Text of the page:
How do defendants justify this result? For the brand name companies, their defense is simple, which may be why the courts have bought it so far: this is a products liability case, it is not my product, and so I can’t be held liable for what’s wrong with my competitor’s product. Generics say, our hands are tied on changing the labels or even creating a new PDR entry because the FDA won’t let us change the label (that claim has not been fully tested), but they also say that they don’t know anything more than doctors or the general public about these adverse reactions to the drug, and so they are not at fault. The bottom line, according to the drug companies, is that none of them (and almost certainly no doctor) can be held liable, even if someone intentionally withheld significant information about the adverse effects caused by a drug and that drug harmed the patient.

Those claims are being tested in court now, and perhaps the courts in some states will come to their senses and conclude that, under comparative fault, if someone(s) had information about dangers from a drug and failed to warn or failed to correct prior erroneous warnings, that person(s) should be held liable for the resulting harm. It surely should not be the law that no one is responsible, but if the squeeze play is successful, that will be the result.

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Posted at 9:52 AM, Jan 26, 2007 in
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Lawyer Questions.

If the error rate of any enterprise is a high 10%, what are the odds so many defendants could have committed an error, resulting in the injury to the plaintiff? If each defendant errs 10% of the time, what are the odds that four defendants would join their errors to injure the plaintiff, let's say 0.1 X 0.1 X 0.1 X 0.1 = 0.0001 (1 in 10,000 chance)? Naturally, add the element of time, and the chance of committing errors requiring an 1 in 10,000 chance becomes infinitesmally small.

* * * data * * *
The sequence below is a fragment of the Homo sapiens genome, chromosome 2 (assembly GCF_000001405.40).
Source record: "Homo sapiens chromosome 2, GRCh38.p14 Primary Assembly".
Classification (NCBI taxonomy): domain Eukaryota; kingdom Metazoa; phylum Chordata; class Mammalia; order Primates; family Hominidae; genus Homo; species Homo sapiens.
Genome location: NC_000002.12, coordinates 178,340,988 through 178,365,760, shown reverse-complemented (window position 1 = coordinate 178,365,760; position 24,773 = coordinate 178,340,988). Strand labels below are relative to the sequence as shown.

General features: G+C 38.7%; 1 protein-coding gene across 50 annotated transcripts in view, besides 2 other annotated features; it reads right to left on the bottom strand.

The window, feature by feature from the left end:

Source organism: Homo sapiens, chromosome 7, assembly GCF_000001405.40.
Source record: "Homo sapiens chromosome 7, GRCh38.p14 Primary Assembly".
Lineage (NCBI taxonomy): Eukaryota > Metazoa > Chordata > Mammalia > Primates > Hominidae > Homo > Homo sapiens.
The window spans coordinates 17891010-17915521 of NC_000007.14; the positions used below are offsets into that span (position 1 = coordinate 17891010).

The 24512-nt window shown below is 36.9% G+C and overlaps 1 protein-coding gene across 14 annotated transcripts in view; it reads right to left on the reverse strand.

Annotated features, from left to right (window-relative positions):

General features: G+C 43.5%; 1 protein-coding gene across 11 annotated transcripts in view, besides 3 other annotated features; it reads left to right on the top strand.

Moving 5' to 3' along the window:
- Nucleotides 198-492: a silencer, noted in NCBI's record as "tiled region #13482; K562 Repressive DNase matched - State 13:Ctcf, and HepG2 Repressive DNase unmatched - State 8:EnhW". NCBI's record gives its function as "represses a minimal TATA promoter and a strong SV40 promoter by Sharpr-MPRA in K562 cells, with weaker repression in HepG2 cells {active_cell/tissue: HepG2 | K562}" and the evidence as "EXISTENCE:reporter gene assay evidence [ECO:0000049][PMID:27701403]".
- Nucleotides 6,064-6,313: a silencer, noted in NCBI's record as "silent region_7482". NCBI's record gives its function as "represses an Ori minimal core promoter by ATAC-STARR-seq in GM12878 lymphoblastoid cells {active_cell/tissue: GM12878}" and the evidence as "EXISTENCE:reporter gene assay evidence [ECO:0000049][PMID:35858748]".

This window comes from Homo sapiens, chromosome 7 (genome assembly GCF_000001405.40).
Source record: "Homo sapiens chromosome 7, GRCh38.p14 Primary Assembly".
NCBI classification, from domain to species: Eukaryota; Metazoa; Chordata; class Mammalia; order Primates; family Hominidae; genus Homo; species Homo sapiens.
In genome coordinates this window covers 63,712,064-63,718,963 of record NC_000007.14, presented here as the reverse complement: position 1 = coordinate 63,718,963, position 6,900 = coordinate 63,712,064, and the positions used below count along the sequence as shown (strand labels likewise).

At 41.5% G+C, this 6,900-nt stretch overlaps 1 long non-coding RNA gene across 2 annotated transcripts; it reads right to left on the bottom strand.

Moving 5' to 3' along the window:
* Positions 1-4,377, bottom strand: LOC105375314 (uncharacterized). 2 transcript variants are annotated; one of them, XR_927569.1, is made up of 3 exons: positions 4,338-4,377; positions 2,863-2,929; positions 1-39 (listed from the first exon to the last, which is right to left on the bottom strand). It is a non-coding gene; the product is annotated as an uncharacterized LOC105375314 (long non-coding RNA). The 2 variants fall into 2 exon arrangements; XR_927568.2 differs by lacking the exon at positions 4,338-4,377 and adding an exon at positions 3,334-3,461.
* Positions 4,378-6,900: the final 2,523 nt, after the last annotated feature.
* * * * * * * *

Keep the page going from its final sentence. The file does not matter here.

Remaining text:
If the burden of proof in a case is a 51% certainty that the evidence favors one side or the other, what must the chance of the event be to have a 51% chance of being accurately detected?

For example, if the cumulative chance of an event is a lottery like 1 in a million chance, what is the chance of accurately detecting such foreseeability as 1 in a million by a jury applying a 51% chance of accuracy of verdict?

It's 1 in 2 million, quite far from 1 in 2 required. If you have more than 1 or 2 defendants, the claim is frivolous per se, by the standards of the rules of evidence, and the procedural due process rights of the civil defendant. Not just frivolous, but impossible per se.

Posted by: Supremacy Claus | January 26, 2007 9:57 PM

Doesn't this illustrate the entire problem mindset with trial lawyers? "It surely should not be the law that no one is responsible..."

Why not? Sometimes bad things happen. That doesn't mean someone must be "responsible" for those things.

All drugs have side effects. The only way to avoid side effects is not to take them. Some people are perfectly happy to accept the benefits of a drug if it works well, but think someone else should pay for the risks.

Posted by: David M. Nieporent | January 27, 2007 2:27 AM

"none of them (and almost certainly no doctor) can be held liable, even if someone intentionally withheld significant information about the adverse effects caused by a drug and that drug harmed the patient"

That is because it is a special case ,with a panoply of fctors , which cant be sorted so easily. but it may not be necessary that even if there was an unintended consequence ,someone has to be liable for it . Why not sue FDA which won't change the package insert even if generics supposedly have found some thing else.I am no fan of corporations ,but here it seems you are a little desperate for your pocketbook

Posted by: Anirban | January 28, 2007 8:47 AM